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Banksia; Lawyers and litigation funders ordered to compensate debenture holders – but can the $25 million in damages and costs be recovered?

Case Note: Bolitho v Banksia Securities Ltd (No 18) (Remitter) [2021] VSC 666; Judgement 11 October 2021.

Almost nine years after elderly debenture holders filed a class action against Banksia Securities Limited, justice has finally been restored.

The recent judgement, handed down by Justice John Dixon in the Supreme Court of Victoria, found that litigation funder Australian Funding Partners Pty Ltd (AFP); and five lawyers Mr Norman O’Bryan QC, Michael Symons, Anthony Zita, Alex Elliot (son of Mark Elliot) and Peter Trimbos engaged in egregious conduct in connection with a fraudulent scheme. Mr O’Bryan’s and Mr Symons each contrived backdated costs agreements and invoices to appear as if their fees were legitimately incurred. Each of them included hundreds of hours of time for work that had never been performed, the court found.

The parties have been ordered to pay $11,700,128 in damages as well as the indemnity costs (estimated at $15 million) to the remitter of the Banksia Securities Limited group proceeding. The total damages and costs are estimated at $25 million. Justice Dixon emphasised that this conduct constituted appalling breaches of their duties under the Civil Procedure Act 2010 (Vic). Justice Dixon noted that by attempting to claim more than $19 million from the Banksia Securities Pty Ltd settlement sum the relevant individuals had “shattered confidence” in the honourable legal profession.

The issue of recovering the $25 million may prove problematic because former barristers Norman O’Bryan and Michael Symons have filed for bankruptcy, Peter Trimbos is now deceased, Alex Elliot is appealing the decision and there are uncertainties over whether the other lawyers insurers have exhausted their indemnity in defence costs.

In addition, the litigation funder AFP was placed in Administration on 1 December 2021. The Administrators, Cor Cordis, has recommended that it be placed in liquidation as it only has $173,000 in assets, but owes $23.3 million. Its company directors may have breached the law by trading whilst insolvent and may also have failed to adequately maintain books and records as some were destroyed prior to the appointment of the administrators. The Administrators have recommended the investigation of the affairs of its former directors.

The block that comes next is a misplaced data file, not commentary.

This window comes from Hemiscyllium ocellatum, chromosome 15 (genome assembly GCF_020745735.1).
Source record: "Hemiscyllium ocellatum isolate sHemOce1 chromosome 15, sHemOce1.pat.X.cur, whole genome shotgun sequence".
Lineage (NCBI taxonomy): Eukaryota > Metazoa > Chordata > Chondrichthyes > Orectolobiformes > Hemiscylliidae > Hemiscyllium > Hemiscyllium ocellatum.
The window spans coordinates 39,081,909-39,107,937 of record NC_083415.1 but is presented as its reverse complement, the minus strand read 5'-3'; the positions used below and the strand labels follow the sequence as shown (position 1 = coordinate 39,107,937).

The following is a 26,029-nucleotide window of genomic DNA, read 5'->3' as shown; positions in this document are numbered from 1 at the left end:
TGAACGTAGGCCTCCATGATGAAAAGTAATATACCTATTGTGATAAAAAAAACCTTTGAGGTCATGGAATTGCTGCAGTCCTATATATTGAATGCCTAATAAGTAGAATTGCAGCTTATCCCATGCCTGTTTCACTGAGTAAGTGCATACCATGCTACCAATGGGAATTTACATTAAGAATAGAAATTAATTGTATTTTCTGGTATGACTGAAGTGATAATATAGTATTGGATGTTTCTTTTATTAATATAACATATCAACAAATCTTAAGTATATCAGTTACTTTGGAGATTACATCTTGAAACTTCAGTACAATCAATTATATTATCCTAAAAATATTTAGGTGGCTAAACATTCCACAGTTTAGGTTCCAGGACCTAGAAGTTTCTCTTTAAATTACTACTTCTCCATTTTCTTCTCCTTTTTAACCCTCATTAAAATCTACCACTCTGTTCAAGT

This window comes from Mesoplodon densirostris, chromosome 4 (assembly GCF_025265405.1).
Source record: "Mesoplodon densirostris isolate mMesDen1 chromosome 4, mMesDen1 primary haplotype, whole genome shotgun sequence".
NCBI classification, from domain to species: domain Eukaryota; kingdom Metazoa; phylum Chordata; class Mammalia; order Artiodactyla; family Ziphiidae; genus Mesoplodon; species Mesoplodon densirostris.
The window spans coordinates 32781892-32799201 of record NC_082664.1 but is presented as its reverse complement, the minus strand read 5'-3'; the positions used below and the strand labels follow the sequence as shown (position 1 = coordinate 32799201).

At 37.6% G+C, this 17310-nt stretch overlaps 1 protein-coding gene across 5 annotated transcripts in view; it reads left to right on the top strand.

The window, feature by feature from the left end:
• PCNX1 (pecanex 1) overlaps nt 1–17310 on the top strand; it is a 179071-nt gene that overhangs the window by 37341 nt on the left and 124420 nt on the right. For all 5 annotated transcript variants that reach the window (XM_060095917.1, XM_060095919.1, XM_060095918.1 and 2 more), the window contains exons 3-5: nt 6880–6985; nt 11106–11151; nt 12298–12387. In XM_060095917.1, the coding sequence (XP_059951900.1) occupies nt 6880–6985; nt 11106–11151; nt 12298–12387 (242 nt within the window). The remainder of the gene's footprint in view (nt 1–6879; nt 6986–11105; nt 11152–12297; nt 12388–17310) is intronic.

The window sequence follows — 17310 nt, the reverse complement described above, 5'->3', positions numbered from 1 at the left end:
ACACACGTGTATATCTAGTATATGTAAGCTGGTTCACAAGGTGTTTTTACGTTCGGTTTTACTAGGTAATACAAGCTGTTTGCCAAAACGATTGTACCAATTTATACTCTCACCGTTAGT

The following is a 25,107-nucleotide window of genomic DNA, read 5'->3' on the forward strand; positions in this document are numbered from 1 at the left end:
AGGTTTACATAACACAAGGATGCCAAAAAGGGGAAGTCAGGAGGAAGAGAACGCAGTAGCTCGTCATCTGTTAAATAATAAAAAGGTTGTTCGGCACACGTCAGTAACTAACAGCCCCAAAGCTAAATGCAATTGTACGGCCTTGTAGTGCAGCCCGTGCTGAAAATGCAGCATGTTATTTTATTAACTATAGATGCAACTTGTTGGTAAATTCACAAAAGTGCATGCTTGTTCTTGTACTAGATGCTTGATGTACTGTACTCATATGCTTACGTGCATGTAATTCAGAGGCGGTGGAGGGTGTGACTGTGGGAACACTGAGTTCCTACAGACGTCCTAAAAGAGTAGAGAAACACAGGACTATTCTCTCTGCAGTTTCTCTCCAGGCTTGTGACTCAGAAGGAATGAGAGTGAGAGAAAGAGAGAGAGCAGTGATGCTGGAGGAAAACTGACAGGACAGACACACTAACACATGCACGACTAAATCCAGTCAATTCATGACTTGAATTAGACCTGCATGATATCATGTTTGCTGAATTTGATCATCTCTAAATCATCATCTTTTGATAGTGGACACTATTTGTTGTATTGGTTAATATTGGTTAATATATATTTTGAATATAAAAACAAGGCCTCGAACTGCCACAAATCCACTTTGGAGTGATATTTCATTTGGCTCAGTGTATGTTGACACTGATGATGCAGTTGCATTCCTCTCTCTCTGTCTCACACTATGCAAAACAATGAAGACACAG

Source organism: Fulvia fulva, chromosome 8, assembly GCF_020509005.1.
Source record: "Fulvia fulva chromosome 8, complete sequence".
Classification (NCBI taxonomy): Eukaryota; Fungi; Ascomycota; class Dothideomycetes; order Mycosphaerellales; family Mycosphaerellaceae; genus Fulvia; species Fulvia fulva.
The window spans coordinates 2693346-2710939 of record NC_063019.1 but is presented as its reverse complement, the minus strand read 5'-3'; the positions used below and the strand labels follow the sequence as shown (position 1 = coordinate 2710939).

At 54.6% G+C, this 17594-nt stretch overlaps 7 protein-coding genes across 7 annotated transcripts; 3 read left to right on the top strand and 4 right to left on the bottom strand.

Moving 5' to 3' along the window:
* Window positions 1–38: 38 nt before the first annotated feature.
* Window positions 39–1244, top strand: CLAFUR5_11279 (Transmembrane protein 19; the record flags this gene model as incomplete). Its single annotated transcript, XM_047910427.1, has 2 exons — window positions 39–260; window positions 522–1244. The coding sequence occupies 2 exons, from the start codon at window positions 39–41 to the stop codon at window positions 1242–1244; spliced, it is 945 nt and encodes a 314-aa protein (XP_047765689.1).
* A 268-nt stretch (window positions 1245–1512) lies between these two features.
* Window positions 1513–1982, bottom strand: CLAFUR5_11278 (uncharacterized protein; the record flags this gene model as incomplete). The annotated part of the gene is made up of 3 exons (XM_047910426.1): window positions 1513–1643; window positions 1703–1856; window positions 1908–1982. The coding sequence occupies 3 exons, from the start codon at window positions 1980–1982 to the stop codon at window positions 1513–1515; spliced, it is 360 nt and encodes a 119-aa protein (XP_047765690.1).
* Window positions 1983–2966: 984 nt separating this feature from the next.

Background

In October 2012, Banksia Securities Pty Ltd (Banksia) – an unlisted public company that acted as a non-bank property lender – collapsed, owing approximately $663 million to debenture holders plus assets (including its outstanding loans made to third party borrowers) amounting to approximately $527 million.

Following the collapse, various debenture holders commenced proceedings against The Trust Company Ltd (Trust Co) (which served as the trustee of Banksia) in the Supreme Court of Victoria, alleging failure to exercise reasonable diligence to ascertain whether Banksia had complied with its duties under s283DA of the Corporations Act 2001.

The Incorporation of AFP

Mark Elliot (now deceased), acting solicitor of representative plaintiff Mr Bolitho, was funding the plaintiff’s proceeding costs on a conditional cost basis. As he was unable to obtain the funds to cover the defendant’s security costs, he incorporated Australian Funding Partners Limited (AFP) which was entitled to a 30% fee alongside the recovery of legal costs and disbursements from the net proceeds of the class action’s settlement.

The Special Purpose Receiver (SPR) proceeding

In March 2015, proceedings were commenced against Trust Co alleging that the merger of Banksia and Statewide placed Trust Co in a position of conflict which they failed to manage and that the transaction was only of interest to Statewide and its debentures.

Despite an earlier court ruling preventing Mark Elliot and Norman O’Bryan from working on the case due to the financial conflict of interest, they circumvented the ruling by appointing a ‘post box’ solicitor.